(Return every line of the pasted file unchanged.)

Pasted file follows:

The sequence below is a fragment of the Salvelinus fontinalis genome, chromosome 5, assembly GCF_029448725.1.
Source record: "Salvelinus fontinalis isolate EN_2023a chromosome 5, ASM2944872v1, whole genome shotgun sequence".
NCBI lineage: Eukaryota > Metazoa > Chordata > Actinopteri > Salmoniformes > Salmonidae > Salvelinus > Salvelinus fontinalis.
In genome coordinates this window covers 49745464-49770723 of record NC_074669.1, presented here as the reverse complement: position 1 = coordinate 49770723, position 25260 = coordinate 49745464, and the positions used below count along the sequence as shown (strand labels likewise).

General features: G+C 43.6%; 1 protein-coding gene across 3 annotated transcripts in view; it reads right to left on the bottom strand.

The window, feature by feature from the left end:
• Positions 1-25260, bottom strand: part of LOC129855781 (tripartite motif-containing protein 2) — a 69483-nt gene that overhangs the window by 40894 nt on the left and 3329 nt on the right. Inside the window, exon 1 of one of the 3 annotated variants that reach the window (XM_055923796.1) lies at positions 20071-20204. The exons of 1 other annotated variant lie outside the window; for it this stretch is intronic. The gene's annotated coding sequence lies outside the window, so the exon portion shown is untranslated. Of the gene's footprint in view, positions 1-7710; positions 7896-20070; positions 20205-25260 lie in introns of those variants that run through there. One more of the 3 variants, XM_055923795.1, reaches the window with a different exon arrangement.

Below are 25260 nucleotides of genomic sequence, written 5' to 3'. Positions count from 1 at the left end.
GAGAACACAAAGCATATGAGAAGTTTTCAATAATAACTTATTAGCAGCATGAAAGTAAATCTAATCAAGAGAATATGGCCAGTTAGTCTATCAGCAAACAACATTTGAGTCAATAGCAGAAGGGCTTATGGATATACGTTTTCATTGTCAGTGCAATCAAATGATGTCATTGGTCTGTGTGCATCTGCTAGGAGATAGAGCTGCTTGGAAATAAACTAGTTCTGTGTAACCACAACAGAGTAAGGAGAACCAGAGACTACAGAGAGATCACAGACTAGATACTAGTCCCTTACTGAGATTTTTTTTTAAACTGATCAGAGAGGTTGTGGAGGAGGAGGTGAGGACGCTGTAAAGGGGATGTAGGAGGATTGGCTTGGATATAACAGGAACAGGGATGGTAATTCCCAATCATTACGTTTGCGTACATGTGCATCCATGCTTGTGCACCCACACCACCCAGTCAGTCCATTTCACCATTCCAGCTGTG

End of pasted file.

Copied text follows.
The sequence below is a fragment of the Salvelinus fontinalis genome, chromosome 5, assembly GCF_029448725.1.
Source record: "Salvelinus fontinalis isolate EN_2023a chromosome 5, ASM2944872v1, whole genome shotgun sequence".
NCBI lineage: Eukaryota > Metazoa > Chordata > Actinopteri > Salmoniformes > Salmonidae > Salvelinus > Salvelinus fontinalis.
In genome coordinates this window covers 49745464-49770723 of record NC_074669.1, presented here as the reverse complement: position 1 = coordinate 49770723, position 25260 = coordinate 49745464, and the positions used below count along the sequence as shown (strand labels likewise).

General features: G+C 43.6%; 1 protein-coding gene across 3 annotated transcripts in view; it reads right to left on the bottom strand.

The window, feature by feature from the left end:
• Positions 1-25260, bottom strand: part of LOC129855781 (tripartite motif-containing protein 2) — a 69483-nt gene that overhangs the window by 40894 nt on the left and 3329 nt on the right. Inside the window, exon 1 of one of the 3 annotated variants that reach the window (XM_055923796.1) lies at positions 20071-20204. The exons of 1 other annotated variant lie outside the window; for it this stretch is intronic. The gene's annotated coding sequence lies outside the window, so the exon portion shown is untranslated. Of the gene's footprint in view, positions 1-7710; positions 7896-20070; positions 20205-25260 lie in introns of those variants that run through there. One more of the 3 variants, XM_055923795.1, reaches the window with a different exon arrangement.

Below are 25260 nucleotides of genomic sequence, written 5' to 3'. Positions count from 1 at the left end.
GAGAACACAAAGCATATGAGAAGTTTTCAATAATAACTTATTAGCAGCATGAAAGTAAATCTAATCAAGAGAATATGGCCAGTTAGTCTATCAGCAAACAACATTTGAGTCAATAGCAGAAGGGCTTATGGATATACGTTTTCATTGTCAGTGCAATCAAATGATGTCATTGGTCTGTGTGCATCTGCTAGGAGATAGAGCTGCTTGGAAATAAACTAGTTCTGTGTAACCACAACAGAGTAAGGAGAACCAGAGACTACAGAGAGATCACAGACTAGATACTAGTCCCTTACTGAGATTTTTTTTTAAACTGATCAGAGAGGTTGTGGAGGAGGAGGTGAGGACGCTGTAAAGGGGATGTAGGAGGATTGGCTTGGATATAACAGGAACAGGGATGGTAATTCCCAATCATTACGTTTGCGTACATGTGCATCCATGCTTGTGCACCCACACCACCCAGTCAGTCCATTTCACCATTCCAGCTGTG